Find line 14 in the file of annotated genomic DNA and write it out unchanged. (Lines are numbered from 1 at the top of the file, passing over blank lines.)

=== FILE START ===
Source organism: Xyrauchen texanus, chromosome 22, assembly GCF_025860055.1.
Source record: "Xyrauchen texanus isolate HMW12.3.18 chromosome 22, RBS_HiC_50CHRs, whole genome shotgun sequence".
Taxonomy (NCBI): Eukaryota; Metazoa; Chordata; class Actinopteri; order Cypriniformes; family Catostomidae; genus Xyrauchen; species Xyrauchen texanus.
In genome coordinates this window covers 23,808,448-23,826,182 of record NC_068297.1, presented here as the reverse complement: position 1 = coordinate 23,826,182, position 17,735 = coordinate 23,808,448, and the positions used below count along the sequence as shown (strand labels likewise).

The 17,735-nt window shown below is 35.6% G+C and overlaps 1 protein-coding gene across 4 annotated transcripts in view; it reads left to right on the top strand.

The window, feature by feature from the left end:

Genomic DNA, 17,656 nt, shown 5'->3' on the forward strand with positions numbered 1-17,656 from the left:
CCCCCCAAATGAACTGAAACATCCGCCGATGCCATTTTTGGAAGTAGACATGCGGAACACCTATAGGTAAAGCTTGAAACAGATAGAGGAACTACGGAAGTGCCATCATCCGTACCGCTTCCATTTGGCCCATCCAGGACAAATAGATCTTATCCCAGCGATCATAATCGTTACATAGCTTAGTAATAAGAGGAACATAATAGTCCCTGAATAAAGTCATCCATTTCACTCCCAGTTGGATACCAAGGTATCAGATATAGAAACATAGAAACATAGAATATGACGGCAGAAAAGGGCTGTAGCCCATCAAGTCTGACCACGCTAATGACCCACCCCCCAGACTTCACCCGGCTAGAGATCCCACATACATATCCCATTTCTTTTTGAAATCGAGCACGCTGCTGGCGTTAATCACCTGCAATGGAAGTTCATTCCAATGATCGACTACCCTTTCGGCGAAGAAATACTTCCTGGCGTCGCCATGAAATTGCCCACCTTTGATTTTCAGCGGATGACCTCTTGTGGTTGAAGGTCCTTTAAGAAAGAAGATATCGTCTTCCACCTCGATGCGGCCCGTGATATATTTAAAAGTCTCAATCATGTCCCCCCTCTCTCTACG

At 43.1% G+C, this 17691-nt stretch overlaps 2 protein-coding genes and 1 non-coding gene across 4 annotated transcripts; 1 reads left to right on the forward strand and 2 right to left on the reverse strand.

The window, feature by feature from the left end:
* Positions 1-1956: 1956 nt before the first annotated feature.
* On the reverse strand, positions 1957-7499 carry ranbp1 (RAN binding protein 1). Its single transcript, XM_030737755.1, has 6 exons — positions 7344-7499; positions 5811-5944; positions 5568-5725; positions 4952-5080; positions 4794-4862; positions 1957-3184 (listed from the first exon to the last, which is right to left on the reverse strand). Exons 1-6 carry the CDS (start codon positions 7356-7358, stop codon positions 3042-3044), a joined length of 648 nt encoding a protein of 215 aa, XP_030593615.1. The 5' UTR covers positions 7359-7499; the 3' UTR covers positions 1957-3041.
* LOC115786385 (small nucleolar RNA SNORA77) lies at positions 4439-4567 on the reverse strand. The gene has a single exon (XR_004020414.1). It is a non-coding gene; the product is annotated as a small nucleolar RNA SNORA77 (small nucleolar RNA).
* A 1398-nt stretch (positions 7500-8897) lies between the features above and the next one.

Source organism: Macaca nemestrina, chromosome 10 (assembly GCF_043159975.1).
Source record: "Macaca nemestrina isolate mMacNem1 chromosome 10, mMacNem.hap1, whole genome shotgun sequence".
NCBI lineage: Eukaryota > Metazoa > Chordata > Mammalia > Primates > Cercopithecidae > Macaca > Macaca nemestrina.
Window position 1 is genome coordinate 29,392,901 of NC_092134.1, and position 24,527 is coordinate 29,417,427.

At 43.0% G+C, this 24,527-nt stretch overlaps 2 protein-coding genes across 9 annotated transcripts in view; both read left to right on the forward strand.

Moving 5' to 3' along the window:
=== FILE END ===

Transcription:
* A 1398-nt stretch (positions 7500-8897) lies between the features above and the next one.